# Visualizing Frame Dragging in Kerr Spacetime¶

## Importing required modules¶

:

import numpy as np

from einsteinpy.geodesic import Nulllike
from einsteinpy.plotting import StaticGeodesicPlotter


## Setting up the system¶

• Initial position & momentum of the test partcle

• Spin of the Kerr Black Hole

• Other solver parameters

Note that, we are working in M-Units ($$G = c = M = 1$$). Also, setting momentum’s $$\phi$$-component to negative, implies an initial retrograde trajectory.

:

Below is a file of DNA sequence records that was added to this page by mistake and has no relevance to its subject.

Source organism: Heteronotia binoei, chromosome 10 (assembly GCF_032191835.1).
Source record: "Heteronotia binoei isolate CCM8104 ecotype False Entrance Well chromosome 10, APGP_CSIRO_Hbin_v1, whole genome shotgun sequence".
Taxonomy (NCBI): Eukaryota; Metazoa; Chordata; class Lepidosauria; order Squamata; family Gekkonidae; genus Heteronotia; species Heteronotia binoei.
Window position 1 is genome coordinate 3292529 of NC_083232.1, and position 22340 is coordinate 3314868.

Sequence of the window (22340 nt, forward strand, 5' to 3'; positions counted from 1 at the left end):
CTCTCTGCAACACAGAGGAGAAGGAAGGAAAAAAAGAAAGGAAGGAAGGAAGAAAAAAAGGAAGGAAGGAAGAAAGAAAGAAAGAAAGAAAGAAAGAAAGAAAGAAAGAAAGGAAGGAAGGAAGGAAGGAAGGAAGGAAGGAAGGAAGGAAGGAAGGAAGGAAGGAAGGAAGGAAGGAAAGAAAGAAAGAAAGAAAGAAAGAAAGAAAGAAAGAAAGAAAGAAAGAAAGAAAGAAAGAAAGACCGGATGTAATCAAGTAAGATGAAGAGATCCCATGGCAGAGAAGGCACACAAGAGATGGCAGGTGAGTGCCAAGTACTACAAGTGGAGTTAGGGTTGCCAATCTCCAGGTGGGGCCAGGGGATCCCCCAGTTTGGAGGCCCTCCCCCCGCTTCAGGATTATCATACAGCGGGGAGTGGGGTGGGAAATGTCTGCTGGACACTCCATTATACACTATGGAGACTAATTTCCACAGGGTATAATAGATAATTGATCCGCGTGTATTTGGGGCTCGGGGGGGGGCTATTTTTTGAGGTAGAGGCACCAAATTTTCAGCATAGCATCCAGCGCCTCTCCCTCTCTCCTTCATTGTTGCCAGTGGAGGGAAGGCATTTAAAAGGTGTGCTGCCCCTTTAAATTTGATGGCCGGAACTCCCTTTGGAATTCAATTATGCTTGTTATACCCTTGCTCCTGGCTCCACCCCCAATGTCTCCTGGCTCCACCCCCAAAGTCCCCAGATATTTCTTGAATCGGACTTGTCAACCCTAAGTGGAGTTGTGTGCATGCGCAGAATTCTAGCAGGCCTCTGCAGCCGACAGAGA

position = [2.5, np.pi / 2, 0.]
momentum = [0., 0., -2.]
a = 0.99
end_lambda = 150.
step_size = 0.0005


## Calculating the geodesic, using the Julia back-end¶

:

geod = Nulllike(
position=position,
momentum=momentum,
a=a,
end_lambda=end_lambda,
step_size=step_size,
return_cartesian=True,
julia=True
)

e:\coding\gsoc\github repos\myfork\einsteinpy\src\einsteinpy\geodesic\utils.py:307: RuntimeWarning:

Test particle has reached the Event Horizon.



## Plotting the geodesic in 2D¶

:

sgpl = StaticGeodesicPlotter(bh_colors=("red", "blue"))
sgpl.plot2D(geod, coordinates=(1, 2), figsize=(10, 10), color="indigo") # Plot X vs Y
sgpl.show() As can be seen in the plot above, the photon’s trajectory is reversed, due to frame-dragging effects, so that, it moves in the direction of the black hole’s spin, before eventually falling into the black hole.